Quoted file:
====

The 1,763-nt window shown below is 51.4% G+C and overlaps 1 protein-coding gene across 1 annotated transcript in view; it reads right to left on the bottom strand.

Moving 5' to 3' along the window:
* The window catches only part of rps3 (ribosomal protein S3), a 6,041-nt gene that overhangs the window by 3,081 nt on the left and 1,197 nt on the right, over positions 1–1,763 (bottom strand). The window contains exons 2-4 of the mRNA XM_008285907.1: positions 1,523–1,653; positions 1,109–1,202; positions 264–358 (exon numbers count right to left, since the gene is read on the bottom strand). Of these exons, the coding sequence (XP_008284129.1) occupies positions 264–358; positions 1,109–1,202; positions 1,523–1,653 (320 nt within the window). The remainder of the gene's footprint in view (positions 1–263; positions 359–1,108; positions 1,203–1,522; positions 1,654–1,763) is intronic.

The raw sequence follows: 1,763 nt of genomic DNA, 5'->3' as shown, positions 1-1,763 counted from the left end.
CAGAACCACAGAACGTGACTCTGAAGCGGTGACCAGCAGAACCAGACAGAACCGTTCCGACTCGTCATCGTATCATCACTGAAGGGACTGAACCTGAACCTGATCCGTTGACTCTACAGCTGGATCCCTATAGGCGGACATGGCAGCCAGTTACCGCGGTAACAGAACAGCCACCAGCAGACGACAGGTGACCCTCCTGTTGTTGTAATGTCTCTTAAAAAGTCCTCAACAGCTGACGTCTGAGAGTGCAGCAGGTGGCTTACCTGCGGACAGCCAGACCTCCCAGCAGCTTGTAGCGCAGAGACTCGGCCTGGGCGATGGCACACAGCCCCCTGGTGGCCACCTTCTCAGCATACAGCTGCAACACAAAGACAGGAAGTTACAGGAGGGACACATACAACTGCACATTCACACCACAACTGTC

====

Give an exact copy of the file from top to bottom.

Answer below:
The 1,763-nt window shown below is 51.4% G+C and overlaps 1 protein-coding gene across 1 annotated transcript in view; it reads right to left on the bottom strand.

Moving 5' to 3' along the window:
* The window catches only part of rps3 (ribosomal protein S3), a 6,041-nt gene that overhangs the window by 3,081 nt on the left and 1,197 nt on the right, over positions 1–1,763 (bottom strand). The window contains exons 2-4 of the mRNA XM_008285907.1: positions 1,523–1,653; positions 1,109–1,202; positions 264–358 (exon numbers count right to left, since the gene is read on the bottom strand). Of these exons, the coding sequence (XP_008284129.1) occupies positions 264–358; positions 1,109–1,202; positions 1,523–1,653 (320 nt within the window). The remainder of the gene's footprint in view (positions 1–263; positions 359–1,108; positions 1,203–1,522; positions 1,654–1,763) is intronic.

The raw sequence follows: 1,763 nt of genomic DNA, 5'->3' as shown, positions 1-1,763 counted from the left end.
CAGAACCACAGAACGTGACTCTGAAGCGGTGACCAGCAGAACCAGACAGAACCGTTCCGACTCGTCATCGTATCATCACTGAAGGGACTGAACCTGAACCTGATCCGTTGACTCTACAGCTGGATCCCTATAGGCGGACATGGCAGCCAGTTACCGCGGTAACAGAACAGCCACCAGCAGACGACAGGTGACCCTCCTGTTGTTGTAATGTCTCTTAAAAAGTCCTCAACAGCTGACGTCTGAGAGTGCAGCAGGTGGCTTACCTGCGGACAGCCAGACCTCCCAGCAGCTTGTAGCGCAGAGACTCGGCCTGGGCGATGGCACACAGCCCCCTGGTGGCCACCTTCTCAGCATACAGCTGCAACACAAAGACAGGAAGTTACAGGAGGGACACATACAACTGCACATTCACACCACAACTGTC